Can I Sue a Third Party for a Workplace Injury?
Posted on behalf of Greg Coleman Law on Jun 29, 2018 in Workers' Compensation
As a dedicated worker, you are probably familiar with the workers’ compensation program that provides you with benefits if you are injured on the job. This program often prevents you from suing your employer, but it provides you with important medical benefits and partial wage replacement income. However, you may be entitled to sue a third party who caused your workplace injury without jeopardizing any workers’ compensation rules.
At Greg Coleman Law, we look at ways to maximize your recovery. In addition to looking into filing a workers’ compensation claim, we also assess whether there may be a third party which can be held responsible for a portion of your accident so that you can recover for damages that are not covered by workers’ compensation.
We can evaluate your legal options during a free, no obligation consultation of your claim. Contact an experienced Knoxville workers’ compensation lawyer for help today.
Common Types of Third-Party Workplace Accidents
There are various types of third-party workplace accidents, including:
One of the most common work-related accidents are motor vehicle accidents. Many people drive as part of their regular job duties, including delivery drivers, taxi drivers, salespeople and service personnel. Others may be traveling for work or completing work-related errands. Others may have to travel to a different location than the home base of the job, such as a construction site. The person who caused the accident may be a liable third party.
Slips and Falls
Another common way of getting injured while working is to slip and fall. While this type of accident may be part of a standard workers’ compensation claim, you may be able to sue the property owner if you are not on property owned by your employer.
For example, you may have been sent to a customer’s home and slipped on an icy walkway or fell down broken stairs. Property owners are expected to keep their property in a safe condition for their visitors.
A third party may also be held responsible if you are injured by a defective product. You may have used equipment on the job that malfunctioned or that did not contain proper safety warnings. In these situations, you may be able to pursue a claim against the manufacturer of the defective product.
If you are injured by a toxic contaminant, you may have a toxic tort claim against the party responsible for providing the dangerous substance. For example, you may have been exposed to mold, asbestos, lead paint, harmful chemicals, or contamination from waste and noxious gases.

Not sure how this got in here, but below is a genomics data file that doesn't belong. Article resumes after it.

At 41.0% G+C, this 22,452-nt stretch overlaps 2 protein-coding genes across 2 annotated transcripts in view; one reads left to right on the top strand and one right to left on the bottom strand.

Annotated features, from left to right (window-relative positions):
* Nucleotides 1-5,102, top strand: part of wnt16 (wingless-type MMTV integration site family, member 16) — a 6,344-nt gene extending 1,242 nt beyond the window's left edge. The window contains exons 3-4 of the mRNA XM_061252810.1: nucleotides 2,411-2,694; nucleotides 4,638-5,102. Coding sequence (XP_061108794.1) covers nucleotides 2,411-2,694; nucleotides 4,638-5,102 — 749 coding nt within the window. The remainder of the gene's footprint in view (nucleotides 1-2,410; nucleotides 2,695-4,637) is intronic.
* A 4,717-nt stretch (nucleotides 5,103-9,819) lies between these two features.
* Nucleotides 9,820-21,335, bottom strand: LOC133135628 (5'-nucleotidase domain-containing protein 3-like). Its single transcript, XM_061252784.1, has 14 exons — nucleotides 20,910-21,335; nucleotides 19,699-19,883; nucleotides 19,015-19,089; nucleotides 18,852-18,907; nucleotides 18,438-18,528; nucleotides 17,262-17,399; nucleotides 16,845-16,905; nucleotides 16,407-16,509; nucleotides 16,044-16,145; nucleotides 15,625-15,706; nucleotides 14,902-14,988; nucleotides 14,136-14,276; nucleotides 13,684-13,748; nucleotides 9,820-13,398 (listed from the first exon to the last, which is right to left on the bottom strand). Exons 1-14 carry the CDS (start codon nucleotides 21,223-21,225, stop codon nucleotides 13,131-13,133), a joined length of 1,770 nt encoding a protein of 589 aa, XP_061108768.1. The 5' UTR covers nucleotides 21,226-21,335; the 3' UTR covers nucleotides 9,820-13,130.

Parties that Can Be Held Liable for a Third-Party Workplace Accident
A third party may be held responsible for an accident when someone who is not working for the employer causes the injury. Third parties who may be held responsible for workplace accidents include:
- Property owners – The owner of a property may be held legally responsible for a workplace accident that occurred on his or her property in an unsafe condition that led to the worker’s injury.
- Other drivers – A person who was driving negligently and caused an accident may be held liable for your injuries.
- Manufacturers – Manufacturers may be held liable if you were harmed by a dangerous product.
- Construction contractors – Third-party claims are common on construction sites when there may be many different people working on the same job but who have different employers. A subcontractor may be harmed by a contractor, electrician, architect, roofer or other subcontractor who caused the injury.
Compensation for a Third-Party Lawsuit
The most significant benefit of filing a third-party lawsuit is the possibility of recovering compensation for damages not provided by workers’ compensation, such as:
- Pain and suffering
- Property damage
- Future lost wages
- Full wage replacement
However, if you file a third-party lawsuit, you will have to show how the third party was negligent and how this negligence caused your injury.
Can I Also File a Workers’ Compensation Claim?
Even if you file a claim against a third party, you might still be able to file a workers’ compensation claim. This type of claim does not require that you show how your employer was responsible for the accident.
However, your compensation is limited to only those benefits provided by law. One of our experienced lawyers can explain the pros and cons of filing both causes of action at the same time.
Contact a Lawyer
If you were injured in a workplace accident, contact the experienced legal team at Greg Coleman Law. We take a comprehensive approach to determining all of your possible avenues of recovery. We can discuss your possible legal options during a free, no-obligation consultation.
At Greg Coleman Law, we charge no upfront fees. We also work on a contingency fee basis, meaning that we only get paid for our legal services if we help you recover compensation for your claim.